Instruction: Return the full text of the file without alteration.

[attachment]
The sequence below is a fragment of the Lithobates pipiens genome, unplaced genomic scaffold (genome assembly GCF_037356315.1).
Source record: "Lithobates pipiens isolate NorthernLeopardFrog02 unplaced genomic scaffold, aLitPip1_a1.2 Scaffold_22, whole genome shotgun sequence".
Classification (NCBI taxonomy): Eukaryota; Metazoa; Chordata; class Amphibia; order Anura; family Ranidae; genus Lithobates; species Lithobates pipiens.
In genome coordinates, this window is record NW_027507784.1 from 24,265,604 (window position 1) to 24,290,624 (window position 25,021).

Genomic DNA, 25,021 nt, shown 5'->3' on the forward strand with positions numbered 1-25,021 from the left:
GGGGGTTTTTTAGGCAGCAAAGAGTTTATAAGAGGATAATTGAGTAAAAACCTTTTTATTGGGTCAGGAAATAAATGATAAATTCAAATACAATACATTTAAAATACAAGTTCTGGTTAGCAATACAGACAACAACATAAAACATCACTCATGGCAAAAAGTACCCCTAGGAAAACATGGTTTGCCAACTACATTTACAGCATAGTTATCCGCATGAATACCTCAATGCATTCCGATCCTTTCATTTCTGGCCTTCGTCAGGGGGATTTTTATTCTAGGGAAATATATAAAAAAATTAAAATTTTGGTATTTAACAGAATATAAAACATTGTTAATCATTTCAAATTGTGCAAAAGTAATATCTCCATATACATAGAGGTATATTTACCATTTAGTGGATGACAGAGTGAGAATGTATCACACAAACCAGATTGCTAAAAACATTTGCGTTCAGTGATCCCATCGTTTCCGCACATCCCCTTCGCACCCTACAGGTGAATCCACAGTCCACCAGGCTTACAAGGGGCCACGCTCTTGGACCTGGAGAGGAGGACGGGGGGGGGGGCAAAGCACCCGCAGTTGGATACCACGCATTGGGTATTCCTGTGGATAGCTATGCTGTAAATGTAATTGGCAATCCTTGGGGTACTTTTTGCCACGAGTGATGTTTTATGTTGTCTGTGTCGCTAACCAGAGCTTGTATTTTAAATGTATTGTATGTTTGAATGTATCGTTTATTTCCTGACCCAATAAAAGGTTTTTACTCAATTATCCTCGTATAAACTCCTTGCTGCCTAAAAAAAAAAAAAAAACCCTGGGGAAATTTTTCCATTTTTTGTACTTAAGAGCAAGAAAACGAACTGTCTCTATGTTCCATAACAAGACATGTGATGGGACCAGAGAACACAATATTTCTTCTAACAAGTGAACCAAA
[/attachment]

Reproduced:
The sequence below is a fragment of the Lithobates pipiens genome, unplaced genomic scaffold (genome assembly GCF_037356315.1).
Source record: "Lithobates pipiens isolate NorthernLeopardFrog02 unplaced genomic scaffold, aLitPip1_a1.2 Scaffold_22, whole genome shotgun sequence".
Classification (NCBI taxonomy): Eukaryota; Metazoa; Chordata; class Amphibia; order Anura; family Ranidae; genus Lithobates; species Lithobates pipiens.
In genome coordinates, this window is record NW_027507784.1 from 24,265,604 (window position 1) to 24,290,624 (window position 25,021).

Genomic DNA, 25,021 nt, shown 5'->3' on the forward strand with positions numbered 1-25,021 from the left:
GGGGGTTTTTTAGGCAGCAAAGAGTTTATAAGAGGATAATTGAGTAAAAACCTTTTTATTGGGTCAGGAAATAAATGATAAATTCAAATACAATACATTTAAAATACAAGTTCTGGTTAGCAATACAGACAACAACATAAAACATCACTCATGGCAAAAAGTACCCCTAGGAAAACATGGTTTGCCAACTACATTTACAGCATAGTTATCCGCATGAATACCTCAATGCATTCCGATCCTTTCATTTCTGGCCTTCGTCAGGGGGATTTTTATTCTAGGGAAATATATAAAAAAATTAAAATTTTGGTATTTAACAGAATATAAAACATTGTTAATCATTTCAAATTGTGCAAAAGTAATATCTCCATATACATAGAGGTATATTTACCATTTAGTGGATGACAGAGTGAGAATGTATCACACAAACCAGATTGCTAAAAACATTTGCGTTCAGTGATCCCATCGTTTCCGCACATCCCCTTCGCACCCTACAGGTGAATCCACAGTCCACCAGGCTTACAAGGGGCCACGCTCTTGGACCTGGAGAGGAGGACGGGGGGGGGGGCAAAGCACCCGCAGTTGGATACCACGCATTGGGTATTCCTGTGGATAGCTATGCTGTAAATGTAATTGGCAATCCTTGGGGTACTTTTTGCCACGAGTGATGTTTTATGTTGTCTGTGTCGCTAACCAGAGCTTGTATTTTAAATGTATTGTATGTTTGAATGTATCGTTTATTTCCTGACCCAATAAAAGGTTTTTACTCAATTATCCTCGTATAAACTCCTTGCTGCCTAAAAAAAAAAAAAAAACCCTGGGGAAATTTTTCCATTTTTTGTACTTAAGAGCAAGAAAACGAACTGTCTCTATGTTCCATAACAAGACATGTGATGGGACCAGAGAACACAATATTTCTTCTAACAAGTGAACCAAA